I switched to postfix with my own server a while ago. I have been happy with it, and the documentation
is fairly good. There's also some documentation in the CentOS wiki
, although it's for CentOS 5.
A word of caution -- if this is your first email server setup, please be prepared to read
that fine documentation. I'm also told that there are web search engines which may help finding helpful pages in case you run into problems. Some of us are unwilling to help newbies if the said newbies don't even try to find a solution to their problem themselves. Some understanding of the related protocols (SMTP primarily) would also be useful. You will also need to know some basics about domain name system (DNS). You will need to have your own domain, and you'll need to know how to set that up. Using your ISP's or registrar's name servers is usually the easiest choice here.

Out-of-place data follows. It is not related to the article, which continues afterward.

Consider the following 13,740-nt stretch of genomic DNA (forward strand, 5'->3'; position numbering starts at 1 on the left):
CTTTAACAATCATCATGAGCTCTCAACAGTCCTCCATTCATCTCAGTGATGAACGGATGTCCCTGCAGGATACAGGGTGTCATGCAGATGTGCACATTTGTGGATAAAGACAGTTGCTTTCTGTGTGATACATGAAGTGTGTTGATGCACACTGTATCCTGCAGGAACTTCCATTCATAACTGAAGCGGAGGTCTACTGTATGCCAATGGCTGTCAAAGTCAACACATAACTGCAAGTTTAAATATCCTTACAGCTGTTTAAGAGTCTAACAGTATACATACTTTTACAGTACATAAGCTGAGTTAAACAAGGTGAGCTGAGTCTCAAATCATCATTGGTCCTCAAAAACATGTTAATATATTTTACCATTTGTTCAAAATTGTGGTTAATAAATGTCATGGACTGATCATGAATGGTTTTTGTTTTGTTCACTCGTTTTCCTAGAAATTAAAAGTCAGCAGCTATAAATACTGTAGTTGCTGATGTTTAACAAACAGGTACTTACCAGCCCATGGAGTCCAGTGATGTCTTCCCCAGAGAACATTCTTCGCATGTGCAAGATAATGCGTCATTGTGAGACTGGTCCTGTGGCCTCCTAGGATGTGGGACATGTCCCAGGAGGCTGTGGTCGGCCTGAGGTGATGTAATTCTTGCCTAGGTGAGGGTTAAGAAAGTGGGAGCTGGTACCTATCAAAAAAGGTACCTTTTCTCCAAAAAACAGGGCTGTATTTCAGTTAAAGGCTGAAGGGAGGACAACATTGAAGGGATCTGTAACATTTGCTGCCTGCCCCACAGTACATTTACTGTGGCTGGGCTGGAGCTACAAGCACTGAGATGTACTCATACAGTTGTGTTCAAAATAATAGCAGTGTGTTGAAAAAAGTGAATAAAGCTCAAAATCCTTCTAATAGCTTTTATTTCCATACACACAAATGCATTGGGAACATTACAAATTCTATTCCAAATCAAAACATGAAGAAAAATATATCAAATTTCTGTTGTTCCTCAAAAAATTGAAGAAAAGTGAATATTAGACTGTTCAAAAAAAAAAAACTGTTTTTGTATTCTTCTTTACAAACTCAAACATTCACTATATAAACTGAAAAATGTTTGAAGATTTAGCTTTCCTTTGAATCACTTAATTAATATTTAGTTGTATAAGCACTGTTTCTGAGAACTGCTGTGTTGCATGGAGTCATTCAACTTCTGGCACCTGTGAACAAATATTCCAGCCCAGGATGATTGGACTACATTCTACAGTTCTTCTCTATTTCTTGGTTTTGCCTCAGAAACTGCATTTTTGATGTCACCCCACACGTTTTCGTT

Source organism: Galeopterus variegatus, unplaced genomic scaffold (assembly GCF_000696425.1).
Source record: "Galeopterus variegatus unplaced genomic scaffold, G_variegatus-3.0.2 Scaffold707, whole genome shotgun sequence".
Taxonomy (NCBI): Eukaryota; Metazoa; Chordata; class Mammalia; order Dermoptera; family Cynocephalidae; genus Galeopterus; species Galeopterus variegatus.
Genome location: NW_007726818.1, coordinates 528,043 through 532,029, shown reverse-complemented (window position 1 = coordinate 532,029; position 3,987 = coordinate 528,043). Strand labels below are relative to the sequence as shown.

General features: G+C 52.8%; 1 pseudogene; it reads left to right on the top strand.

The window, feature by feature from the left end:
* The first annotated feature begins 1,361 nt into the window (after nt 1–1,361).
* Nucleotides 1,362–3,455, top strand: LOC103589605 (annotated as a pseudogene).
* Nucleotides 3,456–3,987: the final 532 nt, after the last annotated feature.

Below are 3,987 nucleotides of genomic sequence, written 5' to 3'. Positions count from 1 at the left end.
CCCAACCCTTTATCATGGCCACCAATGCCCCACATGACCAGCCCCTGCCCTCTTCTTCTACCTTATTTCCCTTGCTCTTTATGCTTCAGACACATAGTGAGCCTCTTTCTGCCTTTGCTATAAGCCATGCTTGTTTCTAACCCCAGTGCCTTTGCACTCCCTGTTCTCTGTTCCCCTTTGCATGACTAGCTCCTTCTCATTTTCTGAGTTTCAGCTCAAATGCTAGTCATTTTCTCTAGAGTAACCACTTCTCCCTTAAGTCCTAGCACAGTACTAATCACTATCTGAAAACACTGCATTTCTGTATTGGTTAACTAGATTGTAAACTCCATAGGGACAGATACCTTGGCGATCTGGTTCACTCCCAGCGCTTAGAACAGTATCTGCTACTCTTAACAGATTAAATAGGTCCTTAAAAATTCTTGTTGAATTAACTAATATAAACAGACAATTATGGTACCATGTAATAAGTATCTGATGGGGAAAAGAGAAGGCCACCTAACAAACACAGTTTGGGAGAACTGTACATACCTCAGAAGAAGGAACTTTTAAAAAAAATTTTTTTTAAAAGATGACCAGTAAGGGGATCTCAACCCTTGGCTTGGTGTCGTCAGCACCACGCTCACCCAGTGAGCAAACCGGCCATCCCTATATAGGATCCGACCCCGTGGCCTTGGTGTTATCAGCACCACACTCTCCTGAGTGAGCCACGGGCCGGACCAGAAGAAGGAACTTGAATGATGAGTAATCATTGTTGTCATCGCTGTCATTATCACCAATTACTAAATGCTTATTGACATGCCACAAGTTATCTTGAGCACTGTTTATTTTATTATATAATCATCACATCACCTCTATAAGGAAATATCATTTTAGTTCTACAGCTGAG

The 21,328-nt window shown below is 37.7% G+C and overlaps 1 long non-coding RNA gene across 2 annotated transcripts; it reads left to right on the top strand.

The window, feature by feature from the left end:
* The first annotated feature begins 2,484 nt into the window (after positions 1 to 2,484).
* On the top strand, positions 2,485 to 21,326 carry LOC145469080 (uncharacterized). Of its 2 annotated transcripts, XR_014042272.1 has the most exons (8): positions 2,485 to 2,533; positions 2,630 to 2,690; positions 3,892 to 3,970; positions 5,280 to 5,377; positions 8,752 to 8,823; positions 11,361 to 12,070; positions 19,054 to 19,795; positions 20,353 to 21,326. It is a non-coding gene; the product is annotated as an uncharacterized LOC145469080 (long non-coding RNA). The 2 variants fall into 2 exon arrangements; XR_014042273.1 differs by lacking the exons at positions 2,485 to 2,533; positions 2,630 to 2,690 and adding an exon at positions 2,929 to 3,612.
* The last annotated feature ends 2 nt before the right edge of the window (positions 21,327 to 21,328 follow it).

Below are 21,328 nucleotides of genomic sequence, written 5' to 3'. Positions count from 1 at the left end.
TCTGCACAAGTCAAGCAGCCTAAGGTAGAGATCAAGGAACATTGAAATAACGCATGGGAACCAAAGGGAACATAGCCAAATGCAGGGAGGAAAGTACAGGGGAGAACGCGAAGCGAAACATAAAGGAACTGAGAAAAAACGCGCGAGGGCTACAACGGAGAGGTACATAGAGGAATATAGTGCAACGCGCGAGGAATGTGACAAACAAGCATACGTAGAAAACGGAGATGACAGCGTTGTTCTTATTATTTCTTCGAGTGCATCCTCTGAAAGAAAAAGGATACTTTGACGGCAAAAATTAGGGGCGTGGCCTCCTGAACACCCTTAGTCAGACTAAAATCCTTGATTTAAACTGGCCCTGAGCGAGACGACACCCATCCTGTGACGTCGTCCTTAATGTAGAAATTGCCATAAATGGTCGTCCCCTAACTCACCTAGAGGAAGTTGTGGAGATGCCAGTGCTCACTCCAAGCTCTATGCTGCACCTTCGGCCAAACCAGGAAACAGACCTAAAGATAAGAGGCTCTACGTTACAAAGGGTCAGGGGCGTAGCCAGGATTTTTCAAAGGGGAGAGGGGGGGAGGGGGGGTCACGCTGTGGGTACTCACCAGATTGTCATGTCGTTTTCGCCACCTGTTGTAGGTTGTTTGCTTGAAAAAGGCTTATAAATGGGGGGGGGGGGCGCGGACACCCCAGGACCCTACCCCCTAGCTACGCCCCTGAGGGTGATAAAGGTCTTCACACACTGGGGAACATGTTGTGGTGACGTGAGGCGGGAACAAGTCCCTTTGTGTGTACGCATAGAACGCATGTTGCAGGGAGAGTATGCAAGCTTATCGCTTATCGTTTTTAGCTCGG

Postfix takes care of sending and receiving email to/from other mail servers. For reading the emails with your preferred email client, you will (in the most common situation) also need an IMAP server. Dovecot is a common choice for this task.
The point where things usually become rather difficult for beginners is when a need arises to set up something to combat spam (blacklists, greylist, content-based scanning by spamassassin) and viruses (amavisd-new, clamav).
In addition, as was commented earlier in this topic, doing this on a residential connection will probably end up in tears for two reasons. First, you will (practically) need to have a static IP address. Most residential net connections use dynamic IP addresses. Second, ISPs tend to block in/outbound SMTP for security/antispam reasons.
If you have a virtual machine from some ISP, those can usually be used for email servers. When in doubt, ask your ISP.
If you want to do this for learning stuff, sure, go ahead. If you'd really rather not worry about your emails too much, use some other provider's email.